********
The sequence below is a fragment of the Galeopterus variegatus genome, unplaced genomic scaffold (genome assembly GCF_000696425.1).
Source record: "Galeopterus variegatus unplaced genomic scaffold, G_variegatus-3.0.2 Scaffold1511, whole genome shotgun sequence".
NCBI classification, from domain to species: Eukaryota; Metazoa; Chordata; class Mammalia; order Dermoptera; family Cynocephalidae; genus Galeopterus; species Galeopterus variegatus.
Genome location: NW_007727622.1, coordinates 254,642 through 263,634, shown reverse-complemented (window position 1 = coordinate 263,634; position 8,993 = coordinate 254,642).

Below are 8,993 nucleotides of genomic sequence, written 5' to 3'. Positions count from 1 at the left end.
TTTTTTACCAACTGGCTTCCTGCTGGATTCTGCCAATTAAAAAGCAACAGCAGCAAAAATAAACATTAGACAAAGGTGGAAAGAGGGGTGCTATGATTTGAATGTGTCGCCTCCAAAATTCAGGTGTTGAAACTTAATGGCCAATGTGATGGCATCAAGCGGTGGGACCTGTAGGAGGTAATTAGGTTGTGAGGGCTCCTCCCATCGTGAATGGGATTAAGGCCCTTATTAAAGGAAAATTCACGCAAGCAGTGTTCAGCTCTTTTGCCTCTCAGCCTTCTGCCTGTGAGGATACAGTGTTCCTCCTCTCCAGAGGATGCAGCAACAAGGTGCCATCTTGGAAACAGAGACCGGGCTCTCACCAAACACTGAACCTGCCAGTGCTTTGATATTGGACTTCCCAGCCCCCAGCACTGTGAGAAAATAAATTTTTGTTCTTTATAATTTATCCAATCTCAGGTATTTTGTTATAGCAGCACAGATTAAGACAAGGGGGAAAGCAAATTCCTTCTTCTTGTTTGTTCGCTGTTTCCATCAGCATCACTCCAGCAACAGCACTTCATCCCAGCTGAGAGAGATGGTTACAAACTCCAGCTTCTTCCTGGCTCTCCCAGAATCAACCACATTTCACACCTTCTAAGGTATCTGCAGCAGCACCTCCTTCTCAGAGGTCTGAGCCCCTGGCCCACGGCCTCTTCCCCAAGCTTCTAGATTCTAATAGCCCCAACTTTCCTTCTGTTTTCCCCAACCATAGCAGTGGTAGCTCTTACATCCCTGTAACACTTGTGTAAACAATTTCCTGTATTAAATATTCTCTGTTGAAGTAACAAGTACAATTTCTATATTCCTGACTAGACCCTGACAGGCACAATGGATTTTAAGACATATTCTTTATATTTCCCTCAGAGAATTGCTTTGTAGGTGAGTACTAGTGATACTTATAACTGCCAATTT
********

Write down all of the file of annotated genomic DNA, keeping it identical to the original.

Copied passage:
The sequence below is a fragment of the Galeopterus variegatus genome, unplaced genomic scaffold (genome assembly GCF_000696425.1).
Source record: "Galeopterus variegatus unplaced genomic scaffold, G_variegatus-3.0.2 Scaffold1511, whole genome shotgun sequence".
NCBI classification, from domain to species: Eukaryota; Metazoa; Chordata; class Mammalia; order Dermoptera; family Cynocephalidae; genus Galeopterus; species Galeopterus variegatus.
Genome location: NW_007727622.1, coordinates 254,642 through 263,634, shown reverse-complemented (window position 1 = coordinate 263,634; position 8,993 = coordinate 254,642).

Below are 8,993 nucleotides of genomic sequence, written 5' to 3'. Positions count from 1 at the left end.
TTTTTTACCAACTGGCTTCCTGCTGGATTCTGCCAATTAAAAAGCAACAGCAGCAAAAATAAACATTAGACAAAGGTGGAAAGAGGGGTGCTATGATTTGAATGTGTCGCCTCCAAAATTCAGGTGTTGAAACTTAATGGCCAATGTGATGGCATCAAGCGGTGGGACCTGTAGGAGGTAATTAGGTTGTGAGGGCTCCTCCCATCGTGAATGGGATTAAGGCCCTTATTAAAGGAAAATTCACGCAAGCAGTGTTCAGCTCTTTTGCCTCTCAGCCTTCTGCCTGTGAGGATACAGTGTTCCTCCTCTCCAGAGGATGCAGCAACAAGGTGCCATCTTGGAAACAGAGACCGGGCTCTCACCAAACACTGAACCTGCCAGTGCTTTGATATTGGACTTCCCAGCCCCCAGCACTGTGAGAAAATAAATTTTTGTTCTTTATAATTTATCCAATCTCAGGTATTTTGTTATAGCAGCACAGATTAAGACAAGGGGGAAAGCAAATTCCTTCTTCTTGTTTGTTCGCTGTTTCCATCAGCATCACTCCAGCAACAGCACTTCATCCCAGCTGAGAGAGATGGTTACAAACTCCAGCTTCTTCCTGGCTCTCCCAGAATCAACCACATTTCACACCTTCTAAGGTATCTGCAGCAGCACCTCCTTCTCAGAGGTCTGAGCCCCTGGCCCACGGCCTCTTCCCCAAGCTTCTAGATTCTAATAGCCCCAACTTTCCTTCTGTTTTCCCCAACCATAGCAGTGGTAGCTCTTACATCCCTGTAACACTTGTGTAAACAATTTCCTGTATTAAATATTCTCTGTTGAAGTAACAAGTACAATTTCTATATTCCTGACTAGACCCTGACAGGCACAATGGATTTTAAGACATATTCTTTATATTTCCCTCAGAGAATTGCTTTGTAGGTGAGTACTAGTGATACTTATAACTGCCAATTT